Consumer and Family Tip Sheet Available to Help Dual Eligibles Address Coverage Problems.  Download the Medicare Drug Plan Tip Sheet

Medicare Drug  Benefit Update:  Consumer and Family Tip  Sheet Available to Help Dual Eligibles Address Coverage  Problems; Bills Introduced in Congress to Address  Gaps February 15,  2006 The Medicare Part D drug  benefit is now 45 days old and while many of the problems that  plagued the early days of the benefit have been addressed,  some problems persist.  Of particular  concern to NAMI are coverage gaps faced by low-income  beneficiaries with severe mental illness who are concurrently  (dually) eligible for both Medicare and Medicaid.    More than 22 states are currently  using Medicaid to cover medications for dual  eligibles.  But since the beginning of  February, a number of states have suspended temporary coverage  for dual eligibles in order to press pharmacies to first seek  payment from Medicare drug plans and only use state Medicaid  as a payor of last resort.  As noted in an  E-News last week, the Centers for Medicare and Medicaid  Services (CMS) extended transition guidance that requires  Medicare drug plans to cover all medications prescribed to  dual eligibles through at least March 31, 2006. Tip Sheets  for Consumers and Families Perhaps the biggest challenge  facing the new drug benefit in these early days is the  persistent gap between the coverage and transition obligations  imposed on drug plans by CMS and what drug plans and  pharmacies are doing in the real world.  It  is no surprise to many NAMI members that the standards that  CMS has required of drug plans and pharmacies with regard to  coverage for dual eligibles is not always being followed where  it really matters  (i.e. where a consumer is  at a pharmacy counter being told "no.") In order to help alleviate  these problems and provide consumers and families with the  tools they need to maintain continuity of care, NAMI has  developed a simple one-page listing of the obligations  required for all Medicare drug plans serving dual  eligibles.  This "tip sheet" also has FAQs  explaining cost sharing requirements (including circumstances  under which cost sharing can be waived) and the process for  getting a drug that is not on a drug plan’s preferred list or  is subject to a restriction such as prior  authorization.   NAMI affiliate leaders are  especially encouraged to download this document and make it  available to consumers and families.  NAMI  National staff will periodically update this document since  CMS is expected to issue new guidance in the coming weeks and  months. Download the Medicare Drug Plan Tip  Sheet CMS Issues Recommendation on Plan Switching for Dual  Eligibles Because dual eligibles were  automatically enrolled – on a random basis – into Medicare  Part D plans, they are the only beneficiaries that have the  ability to switch plans during the year (all other Medicare  beneficiaries have to wait until the beginning of the  following plan year).  A major problem  occurred in early January for dual eligibles that elected to  switch plans in late December – in most cases, their status as  a dual eligible was not relayed to the new plan in which they  enrolled in a timely fashion.  As a result,  they were charged co-payments far in excess of the required $1  for a generic drug, $3 for a brand-name  prescription.  In some instances, these dual  eligibles were sent bills for monthly premiums they were not  responsible for. In order to avoid these problems  going forward, CMS has put out guidance recommending that dual  eligibles NOT switch drug plans late in the month in order to  avoid a coverage gap at the beginning of the following  month.  While attempts are being made to  address the computer problems that delay effective enrollment  for duals switching plans, the recommended course of action is  to make the election to switch plans early in the  month.  The CMS guidance on dual eligible  plan switching can be viewed here. Bills  Introduced in Congress to Address Cost Sharing for Duals and  Benzodiazepine Coverage Since the beginning of the year, a  broad range of legislation has been introduced in the House  and Senate to address concerns with the new Medicare drug  benefit.  They range from proposals to  completely suspend the benefit to replacing the new program  with a government managed program.  It is  unlikely that any legislative proposal for major changes to  the Part D benefit will get through Congress in  2006.  The Bush Administration remains  firmly opposed to any major structural reforms, much less the  scrapping of the entire benefit.  At the same time, there is some  receptivity on the part of congressional leaders to addressing  distinct problems with the new benefit while keeping the basic  structure of the program in place.  Two  specific bipartisan proposals that may have a chance in 2006  are cost sharing for certain dual eligibles and the mandatory  exclusion of benzodiazepines.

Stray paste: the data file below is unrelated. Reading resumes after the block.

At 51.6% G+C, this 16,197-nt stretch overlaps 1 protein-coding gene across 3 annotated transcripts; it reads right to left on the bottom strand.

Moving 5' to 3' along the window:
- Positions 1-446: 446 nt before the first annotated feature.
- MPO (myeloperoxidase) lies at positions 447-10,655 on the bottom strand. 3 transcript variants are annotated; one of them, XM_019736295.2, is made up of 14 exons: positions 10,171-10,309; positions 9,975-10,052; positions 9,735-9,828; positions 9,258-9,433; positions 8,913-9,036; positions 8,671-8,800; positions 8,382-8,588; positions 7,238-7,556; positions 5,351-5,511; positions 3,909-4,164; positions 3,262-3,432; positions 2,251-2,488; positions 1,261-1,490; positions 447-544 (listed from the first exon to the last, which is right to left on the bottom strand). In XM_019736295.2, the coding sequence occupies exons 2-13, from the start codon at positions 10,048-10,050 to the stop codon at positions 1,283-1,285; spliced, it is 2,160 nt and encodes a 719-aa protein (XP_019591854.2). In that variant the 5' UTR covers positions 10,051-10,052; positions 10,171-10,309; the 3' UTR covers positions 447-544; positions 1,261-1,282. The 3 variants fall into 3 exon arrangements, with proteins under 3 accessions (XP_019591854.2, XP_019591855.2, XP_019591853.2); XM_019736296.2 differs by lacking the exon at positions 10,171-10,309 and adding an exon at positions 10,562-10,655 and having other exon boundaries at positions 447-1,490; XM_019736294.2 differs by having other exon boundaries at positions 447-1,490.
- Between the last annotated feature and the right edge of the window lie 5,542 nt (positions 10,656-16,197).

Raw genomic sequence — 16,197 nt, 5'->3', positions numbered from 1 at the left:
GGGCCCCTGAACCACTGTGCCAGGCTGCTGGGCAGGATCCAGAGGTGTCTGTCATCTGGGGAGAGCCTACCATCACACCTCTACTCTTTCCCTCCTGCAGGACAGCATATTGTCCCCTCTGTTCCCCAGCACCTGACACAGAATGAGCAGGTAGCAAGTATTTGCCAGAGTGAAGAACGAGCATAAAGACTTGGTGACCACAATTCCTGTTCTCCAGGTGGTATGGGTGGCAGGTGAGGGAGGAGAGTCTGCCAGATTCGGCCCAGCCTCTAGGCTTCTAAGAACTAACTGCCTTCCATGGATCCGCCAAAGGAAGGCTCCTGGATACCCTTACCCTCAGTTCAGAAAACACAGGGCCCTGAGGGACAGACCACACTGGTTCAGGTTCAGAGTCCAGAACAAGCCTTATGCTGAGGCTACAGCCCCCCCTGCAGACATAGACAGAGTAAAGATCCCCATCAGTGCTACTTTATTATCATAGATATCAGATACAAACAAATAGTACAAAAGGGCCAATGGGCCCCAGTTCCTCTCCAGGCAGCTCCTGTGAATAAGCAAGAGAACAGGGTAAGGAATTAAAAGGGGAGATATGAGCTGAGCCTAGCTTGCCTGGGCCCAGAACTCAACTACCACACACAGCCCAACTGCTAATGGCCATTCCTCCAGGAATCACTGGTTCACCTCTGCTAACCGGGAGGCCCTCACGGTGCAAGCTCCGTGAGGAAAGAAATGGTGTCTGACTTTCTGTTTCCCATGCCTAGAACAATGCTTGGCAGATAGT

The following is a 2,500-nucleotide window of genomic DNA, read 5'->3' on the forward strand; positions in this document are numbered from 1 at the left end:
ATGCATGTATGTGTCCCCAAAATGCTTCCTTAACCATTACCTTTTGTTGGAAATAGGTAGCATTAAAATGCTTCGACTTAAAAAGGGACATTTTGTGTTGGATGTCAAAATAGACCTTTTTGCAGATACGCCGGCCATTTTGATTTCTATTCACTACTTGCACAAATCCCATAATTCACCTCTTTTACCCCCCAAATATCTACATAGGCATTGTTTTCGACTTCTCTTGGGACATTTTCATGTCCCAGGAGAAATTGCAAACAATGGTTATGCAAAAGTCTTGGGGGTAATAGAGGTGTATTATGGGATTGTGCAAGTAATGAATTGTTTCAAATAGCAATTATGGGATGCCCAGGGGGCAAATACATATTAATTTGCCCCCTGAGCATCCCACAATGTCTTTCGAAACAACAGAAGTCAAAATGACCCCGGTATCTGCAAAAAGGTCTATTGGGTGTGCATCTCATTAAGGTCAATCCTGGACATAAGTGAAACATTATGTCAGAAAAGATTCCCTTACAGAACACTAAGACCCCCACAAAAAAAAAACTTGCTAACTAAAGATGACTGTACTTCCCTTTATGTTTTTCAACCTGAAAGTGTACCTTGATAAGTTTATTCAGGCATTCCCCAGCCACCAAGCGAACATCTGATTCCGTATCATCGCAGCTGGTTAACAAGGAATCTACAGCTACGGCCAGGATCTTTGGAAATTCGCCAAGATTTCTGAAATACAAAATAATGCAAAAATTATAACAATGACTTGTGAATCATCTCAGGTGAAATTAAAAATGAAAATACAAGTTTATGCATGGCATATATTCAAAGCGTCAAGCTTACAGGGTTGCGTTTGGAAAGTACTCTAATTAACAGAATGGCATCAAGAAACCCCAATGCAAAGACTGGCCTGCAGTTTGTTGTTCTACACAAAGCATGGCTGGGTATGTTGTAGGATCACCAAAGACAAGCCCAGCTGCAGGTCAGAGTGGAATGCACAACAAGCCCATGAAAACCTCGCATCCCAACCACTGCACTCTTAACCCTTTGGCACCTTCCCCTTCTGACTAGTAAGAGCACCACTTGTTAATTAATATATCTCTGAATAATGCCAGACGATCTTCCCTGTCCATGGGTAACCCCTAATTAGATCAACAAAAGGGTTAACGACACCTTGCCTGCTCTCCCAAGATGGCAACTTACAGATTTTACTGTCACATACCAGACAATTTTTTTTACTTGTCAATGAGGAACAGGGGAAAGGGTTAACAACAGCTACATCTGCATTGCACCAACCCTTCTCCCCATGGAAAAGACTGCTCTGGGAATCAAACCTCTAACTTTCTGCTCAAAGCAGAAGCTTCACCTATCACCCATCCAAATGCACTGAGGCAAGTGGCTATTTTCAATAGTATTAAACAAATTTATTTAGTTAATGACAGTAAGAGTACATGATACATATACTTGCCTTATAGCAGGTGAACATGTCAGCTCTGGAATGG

Duals Cost Sharing (S 2234) – The proposal introduced  by Senators Gordon Smith (R-OR) and Jeff Bingaman (D-NM)  would require Medicare drug plans to waive cost sharing for  dual eligibles in certain community-based residential  programs such licensed group homes and other residential  treatment settings (just as the law currently requires for  dual eligibles in nursing homes and psychiatric  hospitals).
Benzodiazepine Coverage (HR 3151) – The proposal  introduced by Representatives Ben Cardin (D-MD) and Jim  Ramstad (R-MN) would repeal the current requirement for  Medicare drug plans to exclude coverage of medications known  as benzodiazepines (klonopin, ativan, xanax, etc.) and allow  drug plans to cover them at their discretion.   It should be noted that the vast majority of states  are covering these medications for dual eligibles as allowed  by CMS.
 NAMI strongly supports both S 2234  and HR 3151.  Copies of NAMI’s letters of  support for S 2234 and HR 3151 can be viewed here. NAMI will continue to monitor  developments in Congress on legislation to amend Medicare Part  D.
NAMI  E-News Alerts are electronic newsletters provided free of charge as a  public service. With more than 1,100 state and local affiliates, NAMI is  the nation’s largest grassroots organization dedicated to improving the  lives of people with severe mental illnesses. Contributions to support our  work can be made online.